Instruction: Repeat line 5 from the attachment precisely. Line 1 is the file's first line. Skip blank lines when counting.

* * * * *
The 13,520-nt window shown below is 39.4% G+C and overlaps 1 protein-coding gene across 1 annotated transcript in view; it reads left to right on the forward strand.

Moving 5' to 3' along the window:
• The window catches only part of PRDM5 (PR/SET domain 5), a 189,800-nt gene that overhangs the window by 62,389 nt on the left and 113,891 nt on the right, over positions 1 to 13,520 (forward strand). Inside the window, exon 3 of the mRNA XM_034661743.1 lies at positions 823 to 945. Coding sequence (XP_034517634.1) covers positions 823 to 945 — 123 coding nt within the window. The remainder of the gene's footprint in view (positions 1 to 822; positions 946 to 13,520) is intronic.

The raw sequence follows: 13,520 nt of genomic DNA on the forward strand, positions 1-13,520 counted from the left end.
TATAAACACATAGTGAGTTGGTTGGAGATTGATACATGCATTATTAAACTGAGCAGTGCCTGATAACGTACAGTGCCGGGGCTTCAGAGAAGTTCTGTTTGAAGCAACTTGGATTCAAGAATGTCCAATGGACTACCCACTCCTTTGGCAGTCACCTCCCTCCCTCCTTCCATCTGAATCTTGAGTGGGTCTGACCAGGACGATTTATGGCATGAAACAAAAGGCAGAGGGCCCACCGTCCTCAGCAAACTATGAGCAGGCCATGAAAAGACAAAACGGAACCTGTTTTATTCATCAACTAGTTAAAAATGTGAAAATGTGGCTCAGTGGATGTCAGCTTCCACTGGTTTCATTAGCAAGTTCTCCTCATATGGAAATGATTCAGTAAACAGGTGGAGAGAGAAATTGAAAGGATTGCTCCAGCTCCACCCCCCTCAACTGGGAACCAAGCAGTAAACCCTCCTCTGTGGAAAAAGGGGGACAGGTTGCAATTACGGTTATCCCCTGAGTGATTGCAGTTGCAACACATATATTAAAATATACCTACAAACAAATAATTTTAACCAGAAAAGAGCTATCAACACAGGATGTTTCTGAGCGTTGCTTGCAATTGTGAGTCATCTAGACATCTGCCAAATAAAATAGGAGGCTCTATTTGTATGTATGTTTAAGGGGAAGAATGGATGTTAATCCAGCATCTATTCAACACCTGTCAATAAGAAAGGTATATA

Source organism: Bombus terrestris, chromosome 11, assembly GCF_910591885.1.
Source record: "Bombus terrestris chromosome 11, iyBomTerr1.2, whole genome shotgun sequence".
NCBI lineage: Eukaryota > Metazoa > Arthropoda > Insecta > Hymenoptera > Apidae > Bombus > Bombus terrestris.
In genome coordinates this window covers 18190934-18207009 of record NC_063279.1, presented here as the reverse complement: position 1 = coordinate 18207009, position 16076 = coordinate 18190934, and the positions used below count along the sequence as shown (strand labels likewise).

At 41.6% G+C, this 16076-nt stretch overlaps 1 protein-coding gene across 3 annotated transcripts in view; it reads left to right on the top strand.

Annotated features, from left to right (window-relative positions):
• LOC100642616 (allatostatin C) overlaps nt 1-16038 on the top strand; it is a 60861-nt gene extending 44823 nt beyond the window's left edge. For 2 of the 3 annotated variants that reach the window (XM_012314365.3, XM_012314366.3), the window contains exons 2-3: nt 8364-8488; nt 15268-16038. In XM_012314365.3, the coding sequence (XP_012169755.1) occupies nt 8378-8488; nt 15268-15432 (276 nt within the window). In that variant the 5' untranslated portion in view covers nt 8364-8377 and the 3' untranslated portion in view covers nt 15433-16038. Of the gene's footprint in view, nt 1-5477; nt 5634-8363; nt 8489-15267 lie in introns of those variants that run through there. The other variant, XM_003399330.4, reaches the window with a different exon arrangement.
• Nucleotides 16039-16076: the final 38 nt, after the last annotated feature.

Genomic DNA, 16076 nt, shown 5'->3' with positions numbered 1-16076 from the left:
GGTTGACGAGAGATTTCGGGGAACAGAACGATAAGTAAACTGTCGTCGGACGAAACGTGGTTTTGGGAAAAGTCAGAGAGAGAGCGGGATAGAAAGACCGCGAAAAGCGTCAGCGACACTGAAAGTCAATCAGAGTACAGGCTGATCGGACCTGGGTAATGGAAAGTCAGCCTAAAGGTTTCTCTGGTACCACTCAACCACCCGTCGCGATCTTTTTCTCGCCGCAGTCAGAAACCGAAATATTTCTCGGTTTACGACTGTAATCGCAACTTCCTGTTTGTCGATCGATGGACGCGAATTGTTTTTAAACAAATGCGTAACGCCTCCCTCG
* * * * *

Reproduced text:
TATAAACACATAGTGAGTTGGTTGGAGATTGATACATGCATTATTAAACTGAGCAGTGCCTGATAACGTACAGTGCCGGGGCTTCAGAGAAGTTCTGTTTGAAGCAACTTGGATTCAAGAATGTCCAATGGACTACCCACTCCTTTGGCAGTCACCTCCCTCCCTCCTTCCATCTGAATCTTGAGTGGGTCTGACCAGGACGATTTATGGCATGAAACAAAAGGCAGAGGGCCCACCGTCCTCAGCAAACTATGAGCAGGCCATGAAAAGACAAAACGGAACCTGTTTTATTCATCAACTAGTTAAAAATGTGAAAATGTGGCTCAGTGGATGTCAGCTTCCACTGGTTTCATTAGCAAGTTCTCCTCATATGGAAATGATTCAGTAAACAGGTGGAGAGAGAAATTGAAAGGATTGCTCCAGCTCCACCCCCCTCAACTGGGAACCAAGCAGTAAACCCTCCTCTGTGGAAAAAGGGGGACAGGTTGCAATTACGGTTATCCCCTGAGTGATTGCAGTTGCAACACATATATTAAAATATACCTACAAACAAATAATTTTAACCAGAAAAGAGCTATCAACACAGGATGTTTCTGAGCGTTGCTTGCAATTGTGAGTCATCTAGACATCTGCCAAATAAAATAGGAGGCTCTATTTGTATGTATGTTTAAGGGGAAGAATGGATGTTAATCCAGCATCTATTCAACACCTGTCAATAAGAAAGGTATATA